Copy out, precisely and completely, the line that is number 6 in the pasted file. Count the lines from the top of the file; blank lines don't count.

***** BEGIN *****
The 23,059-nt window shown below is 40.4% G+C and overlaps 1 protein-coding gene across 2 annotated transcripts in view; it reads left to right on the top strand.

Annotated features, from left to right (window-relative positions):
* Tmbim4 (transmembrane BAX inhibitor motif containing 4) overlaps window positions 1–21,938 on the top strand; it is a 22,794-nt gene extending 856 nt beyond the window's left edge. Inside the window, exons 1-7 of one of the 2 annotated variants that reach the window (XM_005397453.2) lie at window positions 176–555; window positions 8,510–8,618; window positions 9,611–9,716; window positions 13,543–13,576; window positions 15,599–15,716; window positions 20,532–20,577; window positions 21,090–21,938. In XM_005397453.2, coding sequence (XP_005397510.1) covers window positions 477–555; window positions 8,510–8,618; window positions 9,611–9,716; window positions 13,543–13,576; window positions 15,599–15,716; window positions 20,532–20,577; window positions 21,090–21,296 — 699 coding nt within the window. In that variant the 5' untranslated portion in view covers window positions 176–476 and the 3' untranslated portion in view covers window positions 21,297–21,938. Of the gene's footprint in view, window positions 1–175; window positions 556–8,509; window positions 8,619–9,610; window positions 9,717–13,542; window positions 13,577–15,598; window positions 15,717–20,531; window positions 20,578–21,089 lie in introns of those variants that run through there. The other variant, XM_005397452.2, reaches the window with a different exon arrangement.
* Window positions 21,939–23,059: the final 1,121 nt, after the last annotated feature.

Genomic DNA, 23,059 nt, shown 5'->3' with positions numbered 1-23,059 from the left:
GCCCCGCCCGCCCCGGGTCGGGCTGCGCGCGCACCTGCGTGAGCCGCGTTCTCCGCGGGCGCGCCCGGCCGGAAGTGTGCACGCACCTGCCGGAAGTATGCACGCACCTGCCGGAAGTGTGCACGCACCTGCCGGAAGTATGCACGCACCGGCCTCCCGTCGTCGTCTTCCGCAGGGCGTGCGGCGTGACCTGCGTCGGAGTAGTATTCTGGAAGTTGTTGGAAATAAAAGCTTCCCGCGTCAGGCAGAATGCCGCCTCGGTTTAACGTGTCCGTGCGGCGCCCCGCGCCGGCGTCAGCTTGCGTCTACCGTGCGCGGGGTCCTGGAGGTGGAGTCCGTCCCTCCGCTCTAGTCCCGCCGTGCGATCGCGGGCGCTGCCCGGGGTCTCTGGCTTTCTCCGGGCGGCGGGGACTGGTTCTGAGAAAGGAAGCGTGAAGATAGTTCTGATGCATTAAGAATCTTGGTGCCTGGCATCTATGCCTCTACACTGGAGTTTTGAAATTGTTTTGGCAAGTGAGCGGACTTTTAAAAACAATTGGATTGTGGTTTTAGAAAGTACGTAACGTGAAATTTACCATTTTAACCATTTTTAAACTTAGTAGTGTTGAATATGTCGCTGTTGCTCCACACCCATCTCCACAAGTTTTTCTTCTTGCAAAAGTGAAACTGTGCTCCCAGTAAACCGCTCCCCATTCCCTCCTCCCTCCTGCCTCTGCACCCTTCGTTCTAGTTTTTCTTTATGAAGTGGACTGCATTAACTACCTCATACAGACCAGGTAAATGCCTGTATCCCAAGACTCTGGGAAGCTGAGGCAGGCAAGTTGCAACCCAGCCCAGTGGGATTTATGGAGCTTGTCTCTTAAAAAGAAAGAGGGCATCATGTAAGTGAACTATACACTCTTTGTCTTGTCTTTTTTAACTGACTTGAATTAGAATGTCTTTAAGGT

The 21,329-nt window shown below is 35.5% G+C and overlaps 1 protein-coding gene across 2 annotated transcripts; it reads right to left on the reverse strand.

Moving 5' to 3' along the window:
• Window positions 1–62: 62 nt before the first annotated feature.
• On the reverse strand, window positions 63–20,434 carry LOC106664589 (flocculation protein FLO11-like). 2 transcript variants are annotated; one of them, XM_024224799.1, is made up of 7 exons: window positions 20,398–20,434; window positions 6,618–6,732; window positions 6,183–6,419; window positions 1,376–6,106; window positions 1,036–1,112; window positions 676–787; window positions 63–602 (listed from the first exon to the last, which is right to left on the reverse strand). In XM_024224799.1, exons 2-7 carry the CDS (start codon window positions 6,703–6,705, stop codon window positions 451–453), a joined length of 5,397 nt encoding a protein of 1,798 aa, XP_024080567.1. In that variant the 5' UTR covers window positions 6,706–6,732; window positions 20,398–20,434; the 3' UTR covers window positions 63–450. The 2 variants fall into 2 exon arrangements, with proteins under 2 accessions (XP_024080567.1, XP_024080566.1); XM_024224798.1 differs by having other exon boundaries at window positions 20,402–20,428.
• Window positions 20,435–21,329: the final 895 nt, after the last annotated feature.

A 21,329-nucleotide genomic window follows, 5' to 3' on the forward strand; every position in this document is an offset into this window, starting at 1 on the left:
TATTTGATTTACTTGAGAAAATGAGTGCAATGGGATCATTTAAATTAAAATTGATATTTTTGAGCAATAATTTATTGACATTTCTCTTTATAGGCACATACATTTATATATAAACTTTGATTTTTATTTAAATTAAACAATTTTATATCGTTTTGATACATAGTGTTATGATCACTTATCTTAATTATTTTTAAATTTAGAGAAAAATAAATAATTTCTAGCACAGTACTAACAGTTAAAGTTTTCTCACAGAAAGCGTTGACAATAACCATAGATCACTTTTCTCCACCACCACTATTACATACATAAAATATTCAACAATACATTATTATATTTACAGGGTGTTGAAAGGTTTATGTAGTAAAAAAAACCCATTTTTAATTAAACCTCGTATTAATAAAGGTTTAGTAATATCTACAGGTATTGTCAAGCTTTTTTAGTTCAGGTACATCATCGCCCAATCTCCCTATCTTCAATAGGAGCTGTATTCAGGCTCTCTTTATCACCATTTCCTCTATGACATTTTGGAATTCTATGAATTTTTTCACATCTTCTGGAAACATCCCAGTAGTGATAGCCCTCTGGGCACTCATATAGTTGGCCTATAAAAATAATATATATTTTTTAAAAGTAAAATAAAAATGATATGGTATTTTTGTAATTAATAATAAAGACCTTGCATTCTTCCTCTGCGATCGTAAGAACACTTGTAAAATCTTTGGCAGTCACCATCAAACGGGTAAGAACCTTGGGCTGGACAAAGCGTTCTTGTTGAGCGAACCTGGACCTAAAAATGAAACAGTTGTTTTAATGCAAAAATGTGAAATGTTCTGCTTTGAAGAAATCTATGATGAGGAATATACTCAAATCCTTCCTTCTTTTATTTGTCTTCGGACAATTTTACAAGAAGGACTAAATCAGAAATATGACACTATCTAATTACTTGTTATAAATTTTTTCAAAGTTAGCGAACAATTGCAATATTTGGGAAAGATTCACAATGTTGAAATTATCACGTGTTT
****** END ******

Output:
GCCCCGCCCGCCCCGGGTCGGGCTGCGCGCGCACCTGCGTGAGCCGCGTTCTCCGCGGGCGCGCCCGGCCGGAAGTGTGCACGCACCTGCCGGAAGTATGCACGCACCTGCCGGAAGTGTGCACGCACCTGCCGGAAGTATGCACGCACCGGCCTCCCGTCGTCGTCTTCCGCAGGGCGTGCGGCGTGACCTGCGTCGGAGTAGTATTCTGGAAGTTGTTGGAAATAAAAGCTTCCCGCGTCAGGCAGAATGCCGCCTCGGTTTAACGTGTCCGTGCGGCGCCCCGCGCCGGCGTCAGCTTGCGTCTACCGTGCGCGGGGTCCTGGAGGTGGAGTCCGTCCCTCCGCTCTAGTCCCGCCGTGCGATCGCGGGCGCTGCCCGGGGTCTCTGGCTTTCTCCGGGCGGCGGGGACTGGTTCTGAGAAAGGAAGCGTGAAGATAGTTCTGATGCATTAAGAATCTTGGTGCCTGGCATCTATGCCTCTACACTGGAGTTTTGAAATTGTTTTGGCAAGTGAGCGGACTTTTAAAAACAATTGGATTGTGGTTTTAGAAAGTACGTAACGTGAAATTTACCATTTTAACCATTTTTAAACTTAGTAGTGTTGAATATGTCGCTGTTGCTCCACACCCATCTCCACAAGTTTTTCTTCTTGCAAAAGTGAAACTGTGCTCCCAGTAAACCGCTCCCCATTCCCTCCTCCCTCCTGCCTCTGCACCCTTCGTTCTAGTTTTTCTTTATGAAGTGGACTGCATTAACTACCTCATACAGACCAGGTAAATGCCTGTATCCCAAGACTCTGGGAAGCTGAGGCAGGCAAGTTGCAACCCAGCCCAGTGGGATTTATGGAGCTTGTCTCTTAAAAAGAAAGAGGGCATCATGTAAGTGAACTATACACTCTTTGTCTTGTCTTTTTTAACTGACTTGAATTAGAATGTCTTTAAGGT